Congress is back from recess today and so is Capitolism. Greg Kaufmann previews what’s on tap:
Recess is over, some big fights ahead — like the budget, healthcare, and energy policy — and we’ll see some of that playing out this week.
For starters, there’s the FY10 budget. The House passed its version, so did the Senate, and now negotiations for the final bill begin. Expect to hear continued talk about whether to include “reconciliation instructions” which would allow the Senate to pass the bill with a simple majority, instead of needing 60 votes. Another issue will be whether to include an absurd Senate amendment to cut the estate tax for the wealthiest Americans.
One of the biggest disappointments of Senate budget debate was the approval — by a vote of 67-31 — of a Republican amendment to prevent reconciliation from being used for a cap-and-trade bill. Good luck finding 60 votes to pass any proposal with teeth. In the House, Reps. Henry Waxman and Edward Markey will give it their best shot, and we’ll hear some of their ideas this week as the House Energy and Commerce Committee holds four days of hearings on Waxman and Markey’s draft of energy/climate legislation — the American Clean Energy and Security Act.
In the Senate, Democratic leaders continue to try to negotiate with banks in order to pass a bill allowing bankruptcy judges to modify mortgages — including principal reduction. The Senate will also take up anti-fraud legislation on the floor today. Among other things, the Leahy-Grassley bill increases the number of FBI agents working on mortgage fraud, and funds fraud prosecutors for the FBI and DOJ.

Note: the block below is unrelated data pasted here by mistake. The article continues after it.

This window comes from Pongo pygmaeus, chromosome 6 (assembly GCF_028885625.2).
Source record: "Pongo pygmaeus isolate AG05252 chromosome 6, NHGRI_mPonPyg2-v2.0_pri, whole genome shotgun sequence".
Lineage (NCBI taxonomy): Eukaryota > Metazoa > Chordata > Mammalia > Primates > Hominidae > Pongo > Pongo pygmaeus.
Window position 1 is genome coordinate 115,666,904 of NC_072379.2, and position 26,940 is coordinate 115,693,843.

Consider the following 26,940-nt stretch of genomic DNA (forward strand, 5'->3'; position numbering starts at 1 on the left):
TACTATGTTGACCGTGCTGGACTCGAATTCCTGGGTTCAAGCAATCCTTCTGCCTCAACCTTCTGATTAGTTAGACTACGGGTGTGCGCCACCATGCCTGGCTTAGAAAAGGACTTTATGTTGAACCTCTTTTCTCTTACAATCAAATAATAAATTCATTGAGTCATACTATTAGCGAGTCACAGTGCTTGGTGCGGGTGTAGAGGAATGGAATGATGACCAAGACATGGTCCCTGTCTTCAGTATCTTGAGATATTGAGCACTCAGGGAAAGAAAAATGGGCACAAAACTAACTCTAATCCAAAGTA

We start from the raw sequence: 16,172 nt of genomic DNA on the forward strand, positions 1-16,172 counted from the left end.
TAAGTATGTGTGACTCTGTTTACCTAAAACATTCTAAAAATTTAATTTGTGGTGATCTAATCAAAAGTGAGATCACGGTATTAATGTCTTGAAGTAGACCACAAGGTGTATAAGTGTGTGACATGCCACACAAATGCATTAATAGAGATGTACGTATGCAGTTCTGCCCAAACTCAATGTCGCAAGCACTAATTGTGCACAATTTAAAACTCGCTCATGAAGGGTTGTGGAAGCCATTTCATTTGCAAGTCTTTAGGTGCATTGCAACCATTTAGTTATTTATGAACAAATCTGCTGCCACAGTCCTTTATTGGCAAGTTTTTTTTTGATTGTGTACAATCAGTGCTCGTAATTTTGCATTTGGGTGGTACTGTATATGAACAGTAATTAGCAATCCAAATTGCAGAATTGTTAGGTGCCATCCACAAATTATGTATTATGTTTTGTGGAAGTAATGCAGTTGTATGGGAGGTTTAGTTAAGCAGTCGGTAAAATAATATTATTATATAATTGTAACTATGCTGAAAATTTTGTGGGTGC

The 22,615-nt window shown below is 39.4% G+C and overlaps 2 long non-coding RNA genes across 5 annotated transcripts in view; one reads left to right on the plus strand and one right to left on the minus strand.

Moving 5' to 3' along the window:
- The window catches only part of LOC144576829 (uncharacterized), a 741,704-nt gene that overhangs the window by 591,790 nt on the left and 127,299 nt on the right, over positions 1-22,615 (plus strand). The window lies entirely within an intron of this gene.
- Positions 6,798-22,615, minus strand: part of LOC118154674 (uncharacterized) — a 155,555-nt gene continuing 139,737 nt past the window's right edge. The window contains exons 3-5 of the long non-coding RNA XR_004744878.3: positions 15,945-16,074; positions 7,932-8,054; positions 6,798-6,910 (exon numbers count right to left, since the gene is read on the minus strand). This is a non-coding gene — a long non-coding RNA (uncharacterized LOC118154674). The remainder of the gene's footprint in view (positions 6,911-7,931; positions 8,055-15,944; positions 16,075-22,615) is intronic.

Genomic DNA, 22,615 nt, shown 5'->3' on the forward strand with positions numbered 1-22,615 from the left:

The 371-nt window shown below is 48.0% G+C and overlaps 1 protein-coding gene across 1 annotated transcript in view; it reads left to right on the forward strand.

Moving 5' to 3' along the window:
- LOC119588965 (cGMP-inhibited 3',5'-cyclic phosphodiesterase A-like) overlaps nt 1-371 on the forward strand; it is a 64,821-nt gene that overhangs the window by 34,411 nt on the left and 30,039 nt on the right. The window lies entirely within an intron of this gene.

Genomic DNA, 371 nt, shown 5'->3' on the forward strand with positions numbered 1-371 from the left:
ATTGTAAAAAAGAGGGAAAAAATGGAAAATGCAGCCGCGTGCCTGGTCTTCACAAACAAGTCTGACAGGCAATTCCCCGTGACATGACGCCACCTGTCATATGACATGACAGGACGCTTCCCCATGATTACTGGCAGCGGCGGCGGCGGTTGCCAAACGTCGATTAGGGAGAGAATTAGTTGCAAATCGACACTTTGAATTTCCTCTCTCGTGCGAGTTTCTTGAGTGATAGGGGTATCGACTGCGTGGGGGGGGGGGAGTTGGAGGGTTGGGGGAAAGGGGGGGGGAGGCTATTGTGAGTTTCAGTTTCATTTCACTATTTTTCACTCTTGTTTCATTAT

The House Financial Services Committee will also be looking at mortgage fraud — legislation addressing predatory lending — CongressDaily reports that it’s tougher than legislation passed in the last Congress… which is a good thing, since federal prosecution of predatory lending seems next to nil.
Speaking of lending, the banks still aren’t doing it. The Wall Street Journal reports this morning that “the biggest recipients of taxpayer aid made or refinanced 23% less in new loans in February, the latest available data, than in October.” Should make for an interesting TARP report from Secretary Geithner to the Oversight panel on Tuesday. (Just last month Dr. James Galbraith testified at Sen. Sherrod Brown’s hearing — Lessons from the New Deal — that “a first lesson of the Depression is that stuffing banks with money does not solve a credit freeze.”) Economists Joseph Stiglitz and Simon Johnson will probably offer some good alternative approaches on Tuesday at a Joint Economic Committee hearing: “Too Big to Fail or Too Big to Save?“